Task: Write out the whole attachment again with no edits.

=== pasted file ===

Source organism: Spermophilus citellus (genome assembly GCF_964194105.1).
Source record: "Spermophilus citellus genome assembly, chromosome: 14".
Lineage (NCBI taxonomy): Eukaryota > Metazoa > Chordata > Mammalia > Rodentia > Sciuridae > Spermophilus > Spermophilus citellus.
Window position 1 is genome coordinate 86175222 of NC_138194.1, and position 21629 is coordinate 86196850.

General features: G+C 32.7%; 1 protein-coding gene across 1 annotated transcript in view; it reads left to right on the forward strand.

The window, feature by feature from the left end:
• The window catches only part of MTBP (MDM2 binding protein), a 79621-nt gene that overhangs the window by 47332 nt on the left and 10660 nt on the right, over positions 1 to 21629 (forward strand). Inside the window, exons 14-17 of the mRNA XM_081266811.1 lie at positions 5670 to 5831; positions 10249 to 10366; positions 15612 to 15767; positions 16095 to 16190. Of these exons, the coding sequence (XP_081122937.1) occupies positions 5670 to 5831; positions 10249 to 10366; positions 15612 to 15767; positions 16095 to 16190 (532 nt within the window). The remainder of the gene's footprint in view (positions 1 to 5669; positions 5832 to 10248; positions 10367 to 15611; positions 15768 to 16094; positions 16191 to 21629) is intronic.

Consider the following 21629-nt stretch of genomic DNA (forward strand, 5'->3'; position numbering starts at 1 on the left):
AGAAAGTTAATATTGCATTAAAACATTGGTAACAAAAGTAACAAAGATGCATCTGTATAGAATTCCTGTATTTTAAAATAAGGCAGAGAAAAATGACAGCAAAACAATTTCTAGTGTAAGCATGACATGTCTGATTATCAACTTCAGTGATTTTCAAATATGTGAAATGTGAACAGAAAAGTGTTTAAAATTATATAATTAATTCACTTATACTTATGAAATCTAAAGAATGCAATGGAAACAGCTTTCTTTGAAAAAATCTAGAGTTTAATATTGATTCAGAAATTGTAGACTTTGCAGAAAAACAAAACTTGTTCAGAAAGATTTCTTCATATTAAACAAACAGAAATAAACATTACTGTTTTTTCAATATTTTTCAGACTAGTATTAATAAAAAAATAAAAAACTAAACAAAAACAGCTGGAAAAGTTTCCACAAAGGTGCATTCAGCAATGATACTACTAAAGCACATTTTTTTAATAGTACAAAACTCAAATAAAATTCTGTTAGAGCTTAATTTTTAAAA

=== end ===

Source organism: Spermophilus citellus (genome assembly GCF_964194105.1).
Source record: "Spermophilus citellus genome assembly, chromosome: 14".
Lineage (NCBI taxonomy): Eukaryota > Metazoa > Chordata > Mammalia > Rodentia > Sciuridae > Spermophilus > Spermophilus citellus.
Window position 1 is genome coordinate 86175222 of NC_138194.1, and position 21629 is coordinate 86196850.

General features: G+C 32.7%; 1 protein-coding gene across 1 annotated transcript in view; it reads left to right on the forward strand.

The window, feature by feature from the left end:
• The window catches only part of MTBP (MDM2 binding protein), a 79621-nt gene that overhangs the window by 47332 nt on the left and 10660 nt on the right, over positions 1 to 21629 (forward strand). Inside the window, exons 14-17 of the mRNA XM_081266811.1 lie at positions 5670 to 5831; positions 10249 to 10366; positions 15612 to 15767; positions 16095 to 16190. Of these exons, the coding sequence (XP_081122937.1) occupies positions 5670 to 5831; positions 10249 to 10366; positions 15612 to 15767; positions 16095 to 16190 (532 nt within the window). The remainder of the gene's footprint in view (positions 1 to 5669; positions 5832 to 10248; positions 10367 to 15611; positions 15768 to 16094; positions 16191 to 21629) is intronic.

Consider the following 21629-nt stretch of genomic DNA (forward strand, 5'->3'; position numbering starts at 1 on the left):
AGAAAGTTAATATTGCATTAAAACATTGGTAACAAAAGTAACAAAGATGCATCTGTATAGAATTCCTGTATTTTAAAATAAGGCAGAGAAAAATGACAGCAAAACAATTTCTAGTGTAAGCATGACATGTCTGATTATCAACTTCAGTGATTTTCAAATATGTGAAATGTGAACAGAAAAGTGTTTAAAATTATATAATTAATTCACTTATACTTATGAAATCTAAAGAATGCAATGGAAACAGCTTTCTTTGAAAAAATCTAGAGTTTAATATTGATTCAGAAATTGTAGACTTTGCAGAAAAACAAAACTTGTTCAGAAAGATTTCTTCATATTAAACAAACAGAAATAAACATTACTGTTTTTTCAATATTTTTCAGACTAGTATTAATAAAAAAATAAAAAACTAAACAAAAACAGCTGGAAAAGTTTCCACAAAGGTGCATTCAGCAATGATACTACTAAAGCACATTTTTTTAATAGTACAAAACTCAAATAAAATTCTGTTAGAGCTTAATTTTTAAAA